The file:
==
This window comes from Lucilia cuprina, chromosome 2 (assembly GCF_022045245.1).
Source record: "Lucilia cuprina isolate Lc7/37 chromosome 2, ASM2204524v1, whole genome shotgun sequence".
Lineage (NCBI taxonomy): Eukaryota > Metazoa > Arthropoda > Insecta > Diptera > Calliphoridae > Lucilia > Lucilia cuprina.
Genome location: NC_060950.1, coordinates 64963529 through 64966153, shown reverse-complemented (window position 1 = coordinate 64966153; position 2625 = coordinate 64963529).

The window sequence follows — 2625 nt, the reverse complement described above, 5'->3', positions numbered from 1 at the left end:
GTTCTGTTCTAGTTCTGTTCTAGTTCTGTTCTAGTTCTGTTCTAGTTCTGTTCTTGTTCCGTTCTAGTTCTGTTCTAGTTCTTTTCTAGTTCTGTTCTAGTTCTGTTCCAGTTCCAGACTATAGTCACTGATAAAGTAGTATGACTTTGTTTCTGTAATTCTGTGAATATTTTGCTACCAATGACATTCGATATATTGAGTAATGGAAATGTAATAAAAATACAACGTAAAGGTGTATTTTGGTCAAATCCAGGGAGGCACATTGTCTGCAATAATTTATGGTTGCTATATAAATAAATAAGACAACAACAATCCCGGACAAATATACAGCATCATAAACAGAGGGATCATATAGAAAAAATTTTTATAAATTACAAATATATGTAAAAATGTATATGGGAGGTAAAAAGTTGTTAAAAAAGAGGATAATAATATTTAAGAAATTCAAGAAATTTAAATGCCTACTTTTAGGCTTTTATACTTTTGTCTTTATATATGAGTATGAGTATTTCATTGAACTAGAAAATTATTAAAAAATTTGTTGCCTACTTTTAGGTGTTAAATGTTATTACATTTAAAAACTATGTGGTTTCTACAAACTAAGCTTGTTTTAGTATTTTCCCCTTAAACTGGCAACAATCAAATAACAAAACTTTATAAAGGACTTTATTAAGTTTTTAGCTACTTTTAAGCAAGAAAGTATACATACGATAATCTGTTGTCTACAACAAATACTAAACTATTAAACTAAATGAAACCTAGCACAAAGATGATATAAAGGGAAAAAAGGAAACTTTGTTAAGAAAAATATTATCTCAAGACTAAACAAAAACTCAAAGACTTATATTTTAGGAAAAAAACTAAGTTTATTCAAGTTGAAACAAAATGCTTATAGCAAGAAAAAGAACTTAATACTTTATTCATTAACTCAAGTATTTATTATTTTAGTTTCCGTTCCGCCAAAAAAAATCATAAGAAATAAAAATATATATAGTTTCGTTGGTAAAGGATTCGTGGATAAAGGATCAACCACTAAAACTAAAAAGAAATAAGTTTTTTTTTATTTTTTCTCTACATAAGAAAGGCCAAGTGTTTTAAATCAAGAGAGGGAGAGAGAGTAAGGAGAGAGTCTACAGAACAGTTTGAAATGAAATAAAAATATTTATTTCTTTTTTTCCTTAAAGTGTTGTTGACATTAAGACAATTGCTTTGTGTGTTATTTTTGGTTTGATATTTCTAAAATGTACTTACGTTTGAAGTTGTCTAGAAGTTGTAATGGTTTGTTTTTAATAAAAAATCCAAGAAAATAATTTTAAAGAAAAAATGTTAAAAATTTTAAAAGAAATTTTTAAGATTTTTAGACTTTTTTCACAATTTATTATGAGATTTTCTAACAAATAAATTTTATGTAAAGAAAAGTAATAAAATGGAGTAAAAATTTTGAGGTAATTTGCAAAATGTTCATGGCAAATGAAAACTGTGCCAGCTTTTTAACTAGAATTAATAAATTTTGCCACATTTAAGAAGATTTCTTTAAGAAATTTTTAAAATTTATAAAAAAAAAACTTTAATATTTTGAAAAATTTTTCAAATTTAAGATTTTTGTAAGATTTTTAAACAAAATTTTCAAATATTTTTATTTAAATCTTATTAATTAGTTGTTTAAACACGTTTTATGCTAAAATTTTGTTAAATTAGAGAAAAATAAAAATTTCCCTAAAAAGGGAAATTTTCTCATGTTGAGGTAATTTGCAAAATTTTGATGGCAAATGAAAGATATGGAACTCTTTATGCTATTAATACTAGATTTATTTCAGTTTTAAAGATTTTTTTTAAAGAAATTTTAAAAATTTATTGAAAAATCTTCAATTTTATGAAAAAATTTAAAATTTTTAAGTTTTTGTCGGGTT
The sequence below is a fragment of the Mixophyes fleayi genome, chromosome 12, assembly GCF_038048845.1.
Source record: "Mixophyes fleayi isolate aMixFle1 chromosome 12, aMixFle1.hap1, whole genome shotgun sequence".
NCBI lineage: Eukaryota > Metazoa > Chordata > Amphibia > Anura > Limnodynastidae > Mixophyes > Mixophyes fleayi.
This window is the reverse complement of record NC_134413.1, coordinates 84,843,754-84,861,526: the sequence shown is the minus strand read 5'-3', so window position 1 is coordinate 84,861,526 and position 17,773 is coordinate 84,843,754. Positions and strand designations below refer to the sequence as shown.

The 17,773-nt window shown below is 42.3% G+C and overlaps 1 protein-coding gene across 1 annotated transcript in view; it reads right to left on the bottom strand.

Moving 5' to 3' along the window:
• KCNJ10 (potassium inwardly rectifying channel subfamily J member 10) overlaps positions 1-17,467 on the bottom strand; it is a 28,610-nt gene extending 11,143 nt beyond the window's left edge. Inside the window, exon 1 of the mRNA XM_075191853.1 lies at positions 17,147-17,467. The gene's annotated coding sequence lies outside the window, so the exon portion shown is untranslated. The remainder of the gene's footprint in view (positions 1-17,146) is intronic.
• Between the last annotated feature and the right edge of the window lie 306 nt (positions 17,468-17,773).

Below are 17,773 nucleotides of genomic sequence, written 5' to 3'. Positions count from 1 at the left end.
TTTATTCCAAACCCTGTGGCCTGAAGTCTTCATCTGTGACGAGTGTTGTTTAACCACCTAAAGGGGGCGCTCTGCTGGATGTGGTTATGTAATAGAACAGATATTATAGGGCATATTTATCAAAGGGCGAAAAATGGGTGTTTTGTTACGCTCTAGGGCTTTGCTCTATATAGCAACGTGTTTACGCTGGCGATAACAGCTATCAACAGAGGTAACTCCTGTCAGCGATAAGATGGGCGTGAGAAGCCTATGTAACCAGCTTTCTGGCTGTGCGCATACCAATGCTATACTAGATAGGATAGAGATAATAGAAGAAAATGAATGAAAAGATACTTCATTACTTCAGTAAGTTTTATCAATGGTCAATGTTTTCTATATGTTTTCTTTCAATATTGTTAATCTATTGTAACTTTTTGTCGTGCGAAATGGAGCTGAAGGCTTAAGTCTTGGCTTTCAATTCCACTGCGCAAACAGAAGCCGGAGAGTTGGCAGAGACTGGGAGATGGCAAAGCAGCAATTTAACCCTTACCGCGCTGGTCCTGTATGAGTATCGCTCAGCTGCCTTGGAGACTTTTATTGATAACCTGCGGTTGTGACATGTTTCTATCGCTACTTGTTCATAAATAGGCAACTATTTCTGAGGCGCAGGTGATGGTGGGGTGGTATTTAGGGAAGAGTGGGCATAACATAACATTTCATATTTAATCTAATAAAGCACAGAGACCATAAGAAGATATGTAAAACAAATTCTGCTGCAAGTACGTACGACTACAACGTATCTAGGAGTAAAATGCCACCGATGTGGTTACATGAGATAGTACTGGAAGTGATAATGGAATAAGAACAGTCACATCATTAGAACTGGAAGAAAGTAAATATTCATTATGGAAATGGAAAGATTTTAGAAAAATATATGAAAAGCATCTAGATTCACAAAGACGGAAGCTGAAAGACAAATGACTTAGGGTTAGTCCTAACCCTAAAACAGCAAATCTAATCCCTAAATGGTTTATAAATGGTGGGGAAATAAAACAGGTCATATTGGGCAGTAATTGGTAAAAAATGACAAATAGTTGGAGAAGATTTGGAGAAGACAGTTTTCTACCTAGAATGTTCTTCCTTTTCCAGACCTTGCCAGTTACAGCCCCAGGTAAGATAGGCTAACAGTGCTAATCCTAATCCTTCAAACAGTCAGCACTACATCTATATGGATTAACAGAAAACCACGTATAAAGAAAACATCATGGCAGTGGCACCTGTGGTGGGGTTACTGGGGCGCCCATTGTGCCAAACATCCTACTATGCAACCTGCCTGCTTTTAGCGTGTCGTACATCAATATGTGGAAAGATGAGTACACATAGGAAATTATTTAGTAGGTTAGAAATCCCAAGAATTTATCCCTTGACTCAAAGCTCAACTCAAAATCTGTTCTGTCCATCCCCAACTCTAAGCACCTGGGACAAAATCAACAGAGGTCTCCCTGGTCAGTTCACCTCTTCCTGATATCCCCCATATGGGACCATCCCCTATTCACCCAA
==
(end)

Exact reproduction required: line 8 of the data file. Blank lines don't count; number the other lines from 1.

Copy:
Source record: "Mixophyes fleayi isolate aMixFle1 chromosome 12, aMixFle1.hap1, whole genome shotgun sequence".